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I know there is a great power wash place in the Bronx. the guy puts the truck up on a lift and steam cleans the underside. I know Jorge on the board here uses him all the time after wheelin' trips.... I would try him out.
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  #7  
Old March 1st, 2010, 06:26 PM
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an oscillating sprinker would probably be able to wash off the salt that you can't get due to the nature of the pressure wand
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  #8  
Old March 1st, 2010, 07:12 PM
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Quote:
Originally Posted by Gore Ranger View Post
an oscillating sprinker would probably be able to wash off the salt that you can't get due to the nature of the pressure wand
My BIL, who is absolutely anal about cleaning his cars, used to use the sprinkler on the underside of his BMW.
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  #9  
Old March 1st, 2010, 07:15 PM
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http://www.midwayusa.com/viewProduct...tNumber=667637

"CLP" is exponentially better than WD-40 in salt spray testing. You should be able to find it by the gallon too.
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  #10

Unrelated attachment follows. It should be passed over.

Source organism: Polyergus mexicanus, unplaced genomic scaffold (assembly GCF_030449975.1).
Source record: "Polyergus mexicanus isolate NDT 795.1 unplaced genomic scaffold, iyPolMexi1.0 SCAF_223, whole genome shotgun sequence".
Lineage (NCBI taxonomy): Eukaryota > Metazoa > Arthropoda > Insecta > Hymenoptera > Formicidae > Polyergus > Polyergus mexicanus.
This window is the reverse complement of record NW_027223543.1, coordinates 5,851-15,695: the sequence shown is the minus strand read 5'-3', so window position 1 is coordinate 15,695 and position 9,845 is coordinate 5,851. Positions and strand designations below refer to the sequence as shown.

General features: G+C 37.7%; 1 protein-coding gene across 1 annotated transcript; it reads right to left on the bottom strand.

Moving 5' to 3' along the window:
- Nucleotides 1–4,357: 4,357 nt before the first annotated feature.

Old March 1st, 2010, 09:41 PM
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different path here but we use a product called Salt Away on boats. www.saltawayproducts.com
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  #11  
Old March 1st, 2010, 10:03 PM
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I know someone who cleans the underside of his D90 with a brush and then hand waxes the chassis. $25 for a can of waxoyl for the interior of the door channels, pillars of the bulkhead and rear cross member would be well spent. Or make your own. I have a bunch here that I made but campell and I have not got around to putting it on our trucks.
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  #12  
Old March 1st, 2010, 10:07 PM
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Steam clean the underside, them mix old engine oil with turpentine and spray or paint it on, it works like a cheap form of waxoil, this is how i used to protect the chassis of my series land rovers back in the day!
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  #13  
Old March 1st, 2010, 10:34 PM
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A while back I found this home brew recipe for Waxoyl. I have no idea if it compares to the real deal.

Here is a recipe for home made "Waxoyl". It's an old fashioned rust treatment / undercoating:

2 1/2 quarts turpentine
12 oz. beeswax / candle wax
1 quart light machine oil

With a cheese shredder, cut the wax into the turpentine, stir until the wax has dissolved, (takes a long time; you can use very low heat (a warm room) to aid but be careful) and thin with the machine oil to a brushable / sprayable consistency. Apply liberally. You can use a hand spray bottle to get into closed-off sections if you have a small access hole.


Please be sensible when you make this stuff; don't go breathing the fumes or applying heat and burning down your house. If you have any doubts about it, err on the side of caution and just buy a commercially available product.
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  #14  
Old March 1st, 2010, 10:43 PM
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Cliff you do understand that once you clean it, I will drag you out to go wheeling with me and it will get real dirty again